An Urgent Warning For REIT Investors, It’s Time To Buy, Not To Sell
Right now, increasingly many investors are running away from REITs (VNQ) and it has caused them to drop by over 15%:
Most of them are running away from REITs because of one main reason: they fear that rising interest rates will cause REITs to underperform going forward.
The common narrative that you often read online is that REITs should do poorly in a rising rate environment because landlords use a lot of debt to finance their properties and higher interest expenses should lower their profitability. Moreover, rising interest rates could also cause cap rates to expand, which lowers the value of their properties:
Example: A property generating $100,000 of annual net operating income is worth $2,000,000 at a 5% cap rate, but if the cap rate expands to 6% due to higher interest rates, the property will be worth just $1,666,667.
And understandably, investors are scared since the Fed just hiked rates by 50 basis points, the biggest rate hike in decades, and signaled strong commitment for more similar rates hikes later this year.
If we get several 50 basis point rate hikes, the fear is that REITs will crash further, and therefore, you better get out of them before it is too late.
But before you do something that you might regret later, I want to warn you that this common narrative is actually wrong.
Historically, REITs have actually been strong outperformers during most times of rising interest rates. On average, they have generated a 17% return in the twelve months following a rate hike in the past. This is nearly 2x better than the performance of the S&P 500 (SPY):
If rising rates are supposed to lower REIT property values and profitability, how come they’ve been so profitable during past cycles of rising rates?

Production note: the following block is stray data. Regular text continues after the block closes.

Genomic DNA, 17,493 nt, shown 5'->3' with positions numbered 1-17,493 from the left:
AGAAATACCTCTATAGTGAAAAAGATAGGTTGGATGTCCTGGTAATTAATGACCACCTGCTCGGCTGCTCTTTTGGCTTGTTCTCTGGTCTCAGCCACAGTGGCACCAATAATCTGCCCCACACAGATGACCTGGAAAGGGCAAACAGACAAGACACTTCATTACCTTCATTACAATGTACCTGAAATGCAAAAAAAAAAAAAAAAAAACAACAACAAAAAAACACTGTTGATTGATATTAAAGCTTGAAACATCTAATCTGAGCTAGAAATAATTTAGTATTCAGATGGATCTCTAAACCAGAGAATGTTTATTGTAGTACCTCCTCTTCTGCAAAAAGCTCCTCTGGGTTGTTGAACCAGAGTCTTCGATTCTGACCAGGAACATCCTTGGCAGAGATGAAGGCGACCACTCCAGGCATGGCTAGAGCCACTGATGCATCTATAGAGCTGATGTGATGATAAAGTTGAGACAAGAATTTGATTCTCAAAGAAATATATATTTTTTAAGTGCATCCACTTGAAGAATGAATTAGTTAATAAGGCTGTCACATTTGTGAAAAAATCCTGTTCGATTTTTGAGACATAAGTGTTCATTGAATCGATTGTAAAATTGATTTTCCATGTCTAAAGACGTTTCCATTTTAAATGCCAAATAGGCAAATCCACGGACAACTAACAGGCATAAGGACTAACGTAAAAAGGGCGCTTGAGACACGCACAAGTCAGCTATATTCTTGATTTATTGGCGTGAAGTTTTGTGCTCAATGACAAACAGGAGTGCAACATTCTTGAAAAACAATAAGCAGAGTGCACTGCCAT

As is often the case, investors are too quick to jump to conclusions and ignore that the impact of rising interest rates on REITs is much more complex than it may first seem.
Below, we present the three main reasons why REITs have historically done well during times of rising interest rates and why we don’t expect this time to be any different:
Reason #1: Interest Rates Are The Result of Inflation
Typically, interest rates are hiked because of a growing economy and/or inflation, both of which are very beneficial for REITs.
Today, inflation is at its highest level in 40+ years and we are hiking rates to get it back under control. The last reading was over 8%:
REITs own real assets that tend to appreciate in the long run at a rate that’s at least equal, but typically greater than the rate of inflation.
While you can always print more dollars, you cannot print more properties. As construction costs go up, so does the replacement value of existing assets.
Today, there aren’t sufficient new constructions in many property sectors (e.g., housing) due to the high inflation, which makes it riskier to develop new properties. As a result, rents are also rising the fastest in 15 years with double-digit annual rent hikes becoming the norm.
So yes, cap rates could in theory expand a bit to maintain the spread between cap rates and interest rates, but this ignores that rents and replacement values are rising due to inflation.
Moreover, during times of high inflation, the demand for inflation-hedging assets tends to increase as investors want to protect themselves. Therefore, they are likely to accept lower spreads over their cost of capital to get this protection.